The Manhattan-based firm Loci Architecture took plenty of care in the renovation of this historic Carroll Gardens townhouse, which dates back to 1878. (According to the firm, the home was once occupied by the last queen of Sikkim, a northeastern state of India.) In a complete renovation and rear extension, Loci completely decked the interior out with wood–everything from salvaged pine, to Douglass Fir, to reclaimed barn timbers. Wood floors, ceiling beams, built ins, and storage space make for a warm, textural interior.
This Parc Vendome apartment at 350 West 57th Street embodied a certain classic New York style long before West Midtown became Billionaires’ Row, when nearby Hell’s Kitchen was still a colorful jumble of old and new. The bright, pristine space rivals any in 21st century Manhattan when it comes taking art collecting and entertaining seriously, with a 27-foot gallery and a solarium as just a sampling of its enviable features, making the 2,600-square-foot unit’s $5.2 million ask seems like a deal.
This Tribeca apartment will remind you of the artist lofts that once proliferated New York, but will also serve a jolt back to reality when it comes to the city’s ever-growing real estate prices. The full-floor pad at 60 Thomas Street sold in 2004 for $1.255 million, in 2007 for $1.795 million, and is now on the market asking $2.995 million. A keyed elevator entrance opens up to details like tin ceilings, a steel fire door, and exposed brick. The massive space also manages to fit four bedrooms, two full bathrooms, a media room, office, and full-sized laundry room.
On a picture-perfect block in the heart of historic Fort Greene, this brownstone co-op is both lovely and livable–with two bedrooms and plenty of pre-war charm–for under $1 million. Located at 154 Lafayette Avenue and currently listed at $949,000, this quintessential Brooklyn home is only two flights up from the stoop and has the added bonus of a private rooftop deck.
Sure this East Village pad is cute–what with its exposed brick walls, reclaimed wood accents, pressed tin ceilings, and boho-chic kitchen–but what really sets it apart is its location at 307 East 12th Street, a landmarked Victorian Gothic/Flemish Revival structure designed in 1892 by the firm of Calvert Vaux, who co-designed Central and Prospect Parks. Built for the Children’s Aid Society as a home and job-training center for abused young women, it was converted to co-ops in 1983, and today its lofty apartments boast high ceilings, double-height historic windows, and plenty of pre-war charm. This one-bedroom unit underwent a gut renovation last year and is now asking $879,000.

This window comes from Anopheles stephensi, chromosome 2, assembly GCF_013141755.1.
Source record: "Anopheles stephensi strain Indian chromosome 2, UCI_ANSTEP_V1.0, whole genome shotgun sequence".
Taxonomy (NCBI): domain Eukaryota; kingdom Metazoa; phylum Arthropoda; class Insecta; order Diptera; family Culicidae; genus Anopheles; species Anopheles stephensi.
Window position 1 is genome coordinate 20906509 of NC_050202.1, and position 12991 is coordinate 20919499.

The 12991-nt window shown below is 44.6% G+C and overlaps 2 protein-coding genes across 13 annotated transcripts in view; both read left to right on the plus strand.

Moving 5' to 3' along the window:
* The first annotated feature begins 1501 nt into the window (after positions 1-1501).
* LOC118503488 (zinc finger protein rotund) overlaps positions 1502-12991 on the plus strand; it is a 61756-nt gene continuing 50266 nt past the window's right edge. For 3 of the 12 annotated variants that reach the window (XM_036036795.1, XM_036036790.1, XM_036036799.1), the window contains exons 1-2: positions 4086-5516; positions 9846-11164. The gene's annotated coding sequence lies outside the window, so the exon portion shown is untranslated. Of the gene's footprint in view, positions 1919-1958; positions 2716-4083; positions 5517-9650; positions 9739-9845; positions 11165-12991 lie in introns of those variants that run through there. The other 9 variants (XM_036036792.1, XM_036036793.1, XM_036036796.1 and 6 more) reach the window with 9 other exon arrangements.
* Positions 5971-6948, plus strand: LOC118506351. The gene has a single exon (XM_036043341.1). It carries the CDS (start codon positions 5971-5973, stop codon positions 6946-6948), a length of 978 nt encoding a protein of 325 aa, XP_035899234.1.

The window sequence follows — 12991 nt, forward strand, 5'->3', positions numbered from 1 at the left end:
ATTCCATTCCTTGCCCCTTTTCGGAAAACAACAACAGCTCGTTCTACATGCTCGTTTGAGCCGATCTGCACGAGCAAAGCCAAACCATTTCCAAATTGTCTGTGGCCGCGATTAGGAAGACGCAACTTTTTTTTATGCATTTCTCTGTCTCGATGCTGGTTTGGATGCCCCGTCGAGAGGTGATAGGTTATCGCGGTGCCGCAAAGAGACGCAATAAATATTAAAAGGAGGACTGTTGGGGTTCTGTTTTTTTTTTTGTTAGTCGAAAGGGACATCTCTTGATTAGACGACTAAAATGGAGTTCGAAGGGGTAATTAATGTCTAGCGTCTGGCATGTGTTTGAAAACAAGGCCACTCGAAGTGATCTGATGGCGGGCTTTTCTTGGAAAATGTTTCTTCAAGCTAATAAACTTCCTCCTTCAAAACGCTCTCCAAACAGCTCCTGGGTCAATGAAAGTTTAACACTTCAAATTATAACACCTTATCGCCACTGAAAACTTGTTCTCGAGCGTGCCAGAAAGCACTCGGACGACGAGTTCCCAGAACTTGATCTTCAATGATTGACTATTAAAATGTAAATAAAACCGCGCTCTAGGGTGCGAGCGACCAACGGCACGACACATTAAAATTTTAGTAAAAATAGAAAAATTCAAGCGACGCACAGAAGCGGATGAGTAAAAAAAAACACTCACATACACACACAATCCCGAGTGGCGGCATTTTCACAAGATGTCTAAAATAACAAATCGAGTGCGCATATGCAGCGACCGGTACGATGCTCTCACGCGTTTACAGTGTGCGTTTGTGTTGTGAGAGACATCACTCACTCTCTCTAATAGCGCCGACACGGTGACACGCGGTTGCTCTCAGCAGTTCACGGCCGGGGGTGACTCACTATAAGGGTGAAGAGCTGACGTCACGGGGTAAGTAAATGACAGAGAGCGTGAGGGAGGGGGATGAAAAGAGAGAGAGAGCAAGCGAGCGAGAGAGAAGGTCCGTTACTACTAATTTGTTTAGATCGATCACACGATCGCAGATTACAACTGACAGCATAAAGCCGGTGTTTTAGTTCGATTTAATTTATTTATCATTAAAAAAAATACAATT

Well within the gracious walls of 135 East 79th Street, one of the Upper East Side‘s most coveted–and expensive–condominiums, this nearly 5,000-square-foot elevator duplex is for all intents a townhouse that feels like a penthouse. Except it’s a maisonette, complete with separate street entrance and backyard. It’s also a condo, with access to the top-notch amenities one would expect from a recent big-ticket Carnegie Hill development. The unit first sold for $11.8 million in 2014 to convenience store heir Gerald Erickson, Jr., but he re-listed it just a month later, with the added benefit of over-the-top interiors, for a considerably elevated $18.4 million. It doesn’t look like things have changed much since then, but the maximalist pad has just reappeared on the market with an $18.995 million price tag.
For those old house lovers who can’t afford to buy an entire old house, here’s a gorgeous pre-war rental in Bedford-Stuyvesant that’s loaded with details like fireplaces, high ceilings, woodwork, moldings, and a clawfoot tub. Occupying two floors of the townhouse at 464 Marion Street, the home also boasts three bedrooms, an office, media room, and formal dining room. And the best perk: a 20-foot-wide terrace with room for dining and a large grill.
Photos © Deborah DeGraffenreid
A notable and unique contemporary home, plopped right in the middle of a Hudson Valley meadow, is up for grabs asking $2.1 million. It’s known as the “Sleeve House” and was designed by architect Adam Dayem between 2014 and 2017. Two hours north of New York City, surrounded by the Catskill and Taconic mountains, this home was conceived as two elongated volumes, with the smaller “sleeved” into the larger. The effort created several distinct private and public spaces that all showcase the natural surroundings. The entire home, in fact, is situated on a concrete base along a sloping terrain, perfectly in view of the mountain ranges.
This charming, crisp, and bright top-floor flat has sweet pre-war details, rustic style done right, and renovation where it counts. The one-bedroom West Village co-op at 78 Charles Street is asking $975,000. The bad news: It’s a top-floor walk-up. The good news: A lovely roof deck is just upstairs.
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Brooklyn architecture firm Young Projects is known for transforming New York properties in inventive and visually stunning ways–just look at how they upended the traditional townhouse for this Williamsburg project. For their Hudson Street Residence project, the firm took the top three levels of a Tribeca building and created a gorgeous 13,000-square-foot penthouse apartment tied together by interior garden courts and topped with a striking roof garden. A continuous cast aluminum surface–which the firm specially designed for this project–gracefully weaves together each living space of the residence.